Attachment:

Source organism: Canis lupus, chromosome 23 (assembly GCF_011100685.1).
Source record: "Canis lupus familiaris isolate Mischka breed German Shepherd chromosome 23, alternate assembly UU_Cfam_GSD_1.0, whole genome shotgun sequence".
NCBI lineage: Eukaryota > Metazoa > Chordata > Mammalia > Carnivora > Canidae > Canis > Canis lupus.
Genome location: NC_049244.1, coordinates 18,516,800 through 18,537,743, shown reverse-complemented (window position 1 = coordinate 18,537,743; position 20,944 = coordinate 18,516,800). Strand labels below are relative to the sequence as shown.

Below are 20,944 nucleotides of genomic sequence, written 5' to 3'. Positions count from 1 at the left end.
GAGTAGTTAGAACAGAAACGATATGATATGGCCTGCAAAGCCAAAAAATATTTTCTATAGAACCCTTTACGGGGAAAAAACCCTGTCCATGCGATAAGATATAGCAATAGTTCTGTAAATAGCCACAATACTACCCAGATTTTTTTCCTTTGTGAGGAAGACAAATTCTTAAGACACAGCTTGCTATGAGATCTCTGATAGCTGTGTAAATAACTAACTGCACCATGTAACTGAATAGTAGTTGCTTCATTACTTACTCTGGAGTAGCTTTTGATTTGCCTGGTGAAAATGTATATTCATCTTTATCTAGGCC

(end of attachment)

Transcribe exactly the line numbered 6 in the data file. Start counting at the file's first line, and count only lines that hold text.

GAGTAGTTAGAACAGAAACGATATGATATGGCCTGCAAAGCCAAAAAATATTTTCTATAGAACCCTTTACGGGGAAAAAACCCTGTCCATGCGATAAGATATAGCAATAGTTCTGTAAATAGCCACAATACTACCCAGATTTTTTTCCTTTGTGAGGAAGACAAATTCTTAAGACACAGCTTGCTATGAGATCTCTGATAGCTGTGTAAATAACTAACTGCACCATGTAACTGAATAGTAGTTGCTTCATTACTTACTCTGGAGTAGCTTTTGATTTGCCTGGTGAAAATGTATATTCATCTTTATCTAGGCC